“Facials are for fags,” they say. “Only fruitcakes go for diamond peels.”
And so it goes, in this world of swagger and machismo.
Words like luminous, velvet-smooth, sun-kissed are not supposed to be associated with Real Manly Men of the Schwarzenegger mold. Rugged, chiseled, wind-torn – now those are the words socially mandated for use in the tomes of How Real Men Should Be, and a pox be upon the man who has the misfortune to be discovered by his fellows with vitamin-enriched cucumbers nestled delicately on his eyes, and his feet gently marinating in a peppermint-jasmine foot spa.
So what is it, therefore, that makes a Real Man?
“He must subject himself to trials and tortures,” the classical machismophiles may say.“He must willingly subject himself to pain and suffering, and utter not whimpers but rather manly roars, congruent to those of a cow besotted with intestinal gas.”
To that, I will agree, and it is for that reason that I must say – getting my first ever facial and diamond peel was quite possibly the manliest thing I have ever done in all my life.
If in medieval times, men marched proudly into war to face down dark goblins and be gored through by rusted battle-spears, then the modern male equivalent is the dermatologist’s office. But today’s man faces down a different sort of foe; it is blackheads that besiege him, and it is gleaming silver blackhead removers that thirst vilely for his squeals of pain.
I will be honest in saying that the fear I felt as I stepped into Dermstrata’s Greenbelt branch was fathoms deeper than any I had ever felt before; not even a 700-lb load on the Gold’s Gym leg-press had ever jellied my legs in the manner that the dermatologist did. And for all the distinctly manly pains I have gone through in my life – circumcision, a muscle-tear, an attack of gout brought on by a stray over-indulgence in an incredibly manly plate of roast pork belly – nothing compares to the poking and prodding that my deceptively-harmless facial care specialist submitted me to.
“Zarah,” I remember moaning softly to my girlfriend, as glistening steel implements dug, scraped, and squeezed viciously at my ruggedly handsome face that some have said reminds them of a young Marlon Brando from a certain angle and distance*, “I think I’m going to cry.”
And it was true. Every quick jab, poke, thrust at my nose felt like a broadsword through my intestines. Over the course of the hour-long session, I truly, sincerely wanted to curl into a fetal ball and weep myself silently to sleep. As lasers screeched over my ravaged countenance, I felt instead like the White House being blasted by an extra-planetary laser in the movie Independence Day. As the finely-ground diamond peel Blast-O-Master 3000 whirred dangerously over my studly cheeks, visions of slaughterhouse accidents danced manically before my tear-bleared eyes.
“Sir, would you like to see your extracted blackheads?” the attendant murmured.
“By Odin, god of all Manly Men and official sponsor of Mr. Olympia 2015, yes!” I roared, eager to see the carnage and entrails I was sure had been spilled over the course of the last hour.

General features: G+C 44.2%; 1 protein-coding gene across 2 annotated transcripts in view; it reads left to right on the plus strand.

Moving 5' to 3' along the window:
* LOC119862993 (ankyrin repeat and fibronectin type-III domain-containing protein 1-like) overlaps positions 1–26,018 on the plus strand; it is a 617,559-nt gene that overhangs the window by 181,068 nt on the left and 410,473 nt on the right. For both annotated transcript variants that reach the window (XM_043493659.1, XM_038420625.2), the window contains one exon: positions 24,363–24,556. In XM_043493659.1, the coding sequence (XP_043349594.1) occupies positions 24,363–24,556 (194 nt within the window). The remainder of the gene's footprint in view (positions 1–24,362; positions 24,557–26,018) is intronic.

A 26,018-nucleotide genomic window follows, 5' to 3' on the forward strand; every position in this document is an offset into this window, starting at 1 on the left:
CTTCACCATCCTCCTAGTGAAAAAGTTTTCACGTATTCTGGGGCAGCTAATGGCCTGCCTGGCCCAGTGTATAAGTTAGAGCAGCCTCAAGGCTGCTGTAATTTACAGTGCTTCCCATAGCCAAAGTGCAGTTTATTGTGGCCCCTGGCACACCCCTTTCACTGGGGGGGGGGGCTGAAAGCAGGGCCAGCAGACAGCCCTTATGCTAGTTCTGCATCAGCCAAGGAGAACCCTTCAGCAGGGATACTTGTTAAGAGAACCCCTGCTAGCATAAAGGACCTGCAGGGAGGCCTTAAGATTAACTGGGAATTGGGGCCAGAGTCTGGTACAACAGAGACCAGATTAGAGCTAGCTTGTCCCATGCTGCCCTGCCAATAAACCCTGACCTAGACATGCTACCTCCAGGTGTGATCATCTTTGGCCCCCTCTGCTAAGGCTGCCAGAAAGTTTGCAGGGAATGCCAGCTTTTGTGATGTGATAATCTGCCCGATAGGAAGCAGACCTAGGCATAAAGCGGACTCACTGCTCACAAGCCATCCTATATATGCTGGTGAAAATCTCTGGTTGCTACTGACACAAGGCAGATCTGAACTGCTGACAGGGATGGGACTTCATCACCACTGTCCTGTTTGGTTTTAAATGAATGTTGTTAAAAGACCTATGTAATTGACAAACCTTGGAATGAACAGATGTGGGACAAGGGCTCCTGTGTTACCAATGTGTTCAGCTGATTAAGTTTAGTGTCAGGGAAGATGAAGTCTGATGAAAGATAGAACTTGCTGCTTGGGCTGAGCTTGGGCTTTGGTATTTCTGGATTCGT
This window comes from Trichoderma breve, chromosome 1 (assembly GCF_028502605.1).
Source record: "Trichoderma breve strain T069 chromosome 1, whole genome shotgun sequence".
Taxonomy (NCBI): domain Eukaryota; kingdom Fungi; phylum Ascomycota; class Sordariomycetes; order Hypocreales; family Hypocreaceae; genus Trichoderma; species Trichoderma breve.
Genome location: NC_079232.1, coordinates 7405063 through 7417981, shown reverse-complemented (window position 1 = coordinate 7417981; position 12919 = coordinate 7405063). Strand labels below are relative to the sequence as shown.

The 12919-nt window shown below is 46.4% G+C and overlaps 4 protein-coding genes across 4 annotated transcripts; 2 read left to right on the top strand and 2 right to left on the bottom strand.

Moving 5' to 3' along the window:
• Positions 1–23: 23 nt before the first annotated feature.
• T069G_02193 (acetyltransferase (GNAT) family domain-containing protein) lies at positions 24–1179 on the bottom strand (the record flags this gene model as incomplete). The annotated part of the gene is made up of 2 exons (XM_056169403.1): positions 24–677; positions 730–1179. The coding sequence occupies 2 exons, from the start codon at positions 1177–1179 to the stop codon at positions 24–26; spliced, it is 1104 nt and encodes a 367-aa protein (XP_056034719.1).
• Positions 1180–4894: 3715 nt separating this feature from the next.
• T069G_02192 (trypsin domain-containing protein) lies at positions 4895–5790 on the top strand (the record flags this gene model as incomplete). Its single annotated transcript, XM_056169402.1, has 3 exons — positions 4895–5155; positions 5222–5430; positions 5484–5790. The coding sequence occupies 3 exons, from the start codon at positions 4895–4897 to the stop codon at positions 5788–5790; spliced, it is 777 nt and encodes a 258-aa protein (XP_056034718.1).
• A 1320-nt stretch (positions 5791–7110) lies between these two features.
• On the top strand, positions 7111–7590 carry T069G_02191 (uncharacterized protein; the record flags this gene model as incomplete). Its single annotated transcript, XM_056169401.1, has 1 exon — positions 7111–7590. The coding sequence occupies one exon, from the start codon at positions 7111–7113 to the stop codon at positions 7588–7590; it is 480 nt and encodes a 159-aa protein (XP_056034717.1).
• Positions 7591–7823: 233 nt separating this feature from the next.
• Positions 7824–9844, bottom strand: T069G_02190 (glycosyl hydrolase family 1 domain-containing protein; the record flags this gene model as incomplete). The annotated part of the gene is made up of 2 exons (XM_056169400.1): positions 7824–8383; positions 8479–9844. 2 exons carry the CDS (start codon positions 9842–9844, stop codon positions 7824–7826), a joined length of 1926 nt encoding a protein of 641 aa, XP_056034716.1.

Before me was a saucer lined artfully with tissue paper. “Are those sesame seeds?” my mind wondered disbelievingly, staring at its contents.
“Your blackheads, sir,” the attendant whispered, seemingly reading my thoughts. “They’re much larger below than what you see on the surface. Like icebergs.”
“Icebergs,” I parroted back numbly. I literally melted back into a rubbery heap on the trolley. My stomach was churning. I had imagined blackheads to be diminutive little buds, perhaps suggestive of the short-shorn hair you find on your razor after your morning shave. I had not anticipated that they would be of such beastly proportions, roughly the size of sesame seeds, a sickly yellow-green in color, and ever-so-slightly crusty.
“Icebergs,” I whimpered one more time. “Like the ones that sank the Titanic! And killed Leonardo DiCaprio!”
I was catatonic. Nauseated. In shock.
But forty-eight hours later, I find myself radiating like a freshly-bloomed Ecuadorian rose. My skin feels silky-soft, buttercream-smooth. On my nose, where I used to have distressing little black dots, there is now only a pinkish-white luminescence. I feel dashing, debonaire, handsome even.
I realize now, that like a sword that must be forged in the hottest of fires and folded in on itself over and over again to achieve its most glorious, finely-honed potential, so too must a man subject himself to the scourges and suffering of a regular facial to reach the mythical pinnacle of studliness. It’s an experience that challenges a man to question his capacity for courage, his tolerance for pain, his ability to soar above the sensation of the now.
People say I seem much kinder these days, more gentle and refined. An air of serenity seems to waft discreetly from my pores, and I glow with the radiance of a summer sun. “Have you found God?” they ask, “or perhaps your higher calling?”
“No,” I say, a beatific grin dancing on the edges of my lips. “I had a facial.”
* – When seen from behind at a distance of 2-kilometers on a slightly overcast day.